The roughly $375 million Platinum Crush soybean processing plant in Alta is on track to be up-and-running this coming spring, CEO Erik Lightner told The Journal this week.

Pre-commissioning of the plant — the steps and processes to get ready for full startup, and the establishment of electric and gas connections — is expected to begin in January. The target startup date is April 30, and the plant should be at capacity within two weeks, Lightner said.

The plant, on Highway 7 on the outskirts between Alta and Storm Lake, will have a nameplate capacity of 38.5 million bushels of soybeans per year, or 110,000 bushels daily; in a year, the plant has the capacity to turn out 450 million pounds of crude soybean oil, 847,000 tons of soybean meal and 77,000 tons of pelleted soybean hulls.

"We're confident that we will have the ability to process more than that, but that is the listed capacity," Lightner said. Platinum Crush has almost a million bushels in storage already, he added.

The state-of-the-art plant is being financed by a group of investors whom Lightner declined to identify, other than to say "they're Iowans" who have backgrounds in agriculture, and that "they're the right people doing the right thing at the right time."

Eleven employees have already been hired, including a plant manager who was brought on board this week; in all the plant will likely employ 55-65 people, Lightner said, in roles including maintenance technicians, process operators and team leaders. Process operators are expected to need eight to 12 weeks of job training, while other roles might need six to eight weeks of training.

"We should be, by the end of March, up to 80-90% fully staffed," said Lightner, who became CEO earlier this year.

Platinum Crush officials expect the plant will draw soybean crops from a radius of roughly 50 to 75 miles, Lightner said. But because the state-of-the-art plant will be such a speedy operation — a truck of soybeans can be completely emptied "within 40 seconds," Lightner said — it's possible that more-distant farmers might be tempted to send their beans there.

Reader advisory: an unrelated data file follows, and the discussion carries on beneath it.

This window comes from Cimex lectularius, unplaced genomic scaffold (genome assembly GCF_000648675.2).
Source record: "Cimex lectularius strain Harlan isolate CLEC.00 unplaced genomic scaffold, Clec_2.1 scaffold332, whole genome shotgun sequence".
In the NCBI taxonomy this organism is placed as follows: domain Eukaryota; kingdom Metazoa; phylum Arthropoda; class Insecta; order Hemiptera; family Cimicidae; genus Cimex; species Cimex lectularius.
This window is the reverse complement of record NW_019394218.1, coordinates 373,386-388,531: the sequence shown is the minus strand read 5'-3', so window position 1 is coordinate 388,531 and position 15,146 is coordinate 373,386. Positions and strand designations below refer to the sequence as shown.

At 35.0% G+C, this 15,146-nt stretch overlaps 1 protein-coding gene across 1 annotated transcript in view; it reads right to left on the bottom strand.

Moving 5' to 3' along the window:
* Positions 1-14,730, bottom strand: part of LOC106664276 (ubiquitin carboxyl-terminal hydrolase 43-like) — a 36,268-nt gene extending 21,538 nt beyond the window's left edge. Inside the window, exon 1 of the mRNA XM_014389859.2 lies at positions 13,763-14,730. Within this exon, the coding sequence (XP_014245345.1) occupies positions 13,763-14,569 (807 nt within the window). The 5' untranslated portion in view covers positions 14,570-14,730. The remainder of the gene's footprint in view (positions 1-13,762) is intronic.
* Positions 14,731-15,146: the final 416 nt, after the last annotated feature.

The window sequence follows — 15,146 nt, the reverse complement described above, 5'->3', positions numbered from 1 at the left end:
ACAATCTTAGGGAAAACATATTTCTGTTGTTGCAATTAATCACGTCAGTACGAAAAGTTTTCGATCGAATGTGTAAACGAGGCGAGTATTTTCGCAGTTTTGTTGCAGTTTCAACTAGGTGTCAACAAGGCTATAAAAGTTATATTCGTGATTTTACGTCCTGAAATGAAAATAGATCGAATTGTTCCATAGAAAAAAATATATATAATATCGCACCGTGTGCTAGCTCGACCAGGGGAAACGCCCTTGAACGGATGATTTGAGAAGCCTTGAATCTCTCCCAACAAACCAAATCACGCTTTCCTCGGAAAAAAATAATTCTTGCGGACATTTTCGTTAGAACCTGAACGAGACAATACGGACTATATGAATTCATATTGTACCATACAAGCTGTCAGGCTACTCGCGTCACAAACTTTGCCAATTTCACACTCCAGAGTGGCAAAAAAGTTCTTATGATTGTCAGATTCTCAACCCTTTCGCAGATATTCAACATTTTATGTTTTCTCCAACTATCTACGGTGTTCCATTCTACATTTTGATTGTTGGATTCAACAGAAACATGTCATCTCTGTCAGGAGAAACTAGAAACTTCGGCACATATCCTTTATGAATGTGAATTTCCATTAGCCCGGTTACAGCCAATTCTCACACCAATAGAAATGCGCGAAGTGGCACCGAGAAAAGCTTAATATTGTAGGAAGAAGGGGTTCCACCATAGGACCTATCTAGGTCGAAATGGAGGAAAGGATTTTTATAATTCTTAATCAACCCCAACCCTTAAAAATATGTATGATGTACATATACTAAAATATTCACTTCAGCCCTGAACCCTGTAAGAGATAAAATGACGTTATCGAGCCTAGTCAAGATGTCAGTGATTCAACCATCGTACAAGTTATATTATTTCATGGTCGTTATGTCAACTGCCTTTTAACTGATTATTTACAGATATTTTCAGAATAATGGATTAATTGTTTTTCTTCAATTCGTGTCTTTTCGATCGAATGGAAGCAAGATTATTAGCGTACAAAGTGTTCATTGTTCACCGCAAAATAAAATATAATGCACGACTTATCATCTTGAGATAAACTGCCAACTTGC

"Many co-ops, many processors, they just don't have the ability to receive and to move beans that fast," Lightner said. "We've had a lot of very positive comments, of just how quickly we can bring trucks in, get them unloaded, and get them back on the way. Because, nobody wants a combine sitting there waiting on a truck."

The plant is sprawled out on 40 to 60 acres, though in total the plant controls a 440-acre parcel, Lightner said. The additional acreage would give the plant the opportunity to expand in the future.

The products of the plant will find their way to various end-uses, among them food, livestock fodder and biodiesel.

"Right now there's a huge demand domestically, for soybean oil — vegetable oils in general, soy oil specifically -- for the renewable diesel market," Lightner said. "Our products can go to the Gulf Coast, where there's big petrochemical refiners, they can go to the West Coast, they can go, really, to the East Coast."

Some of the plant's soy products will be exported, while others will find a market locally, particularly as livestock fodder.

"We're really excited about the concentration of feed mills, integrators, in this Northwest Iowa area," Lightner said.

By Mason Dockter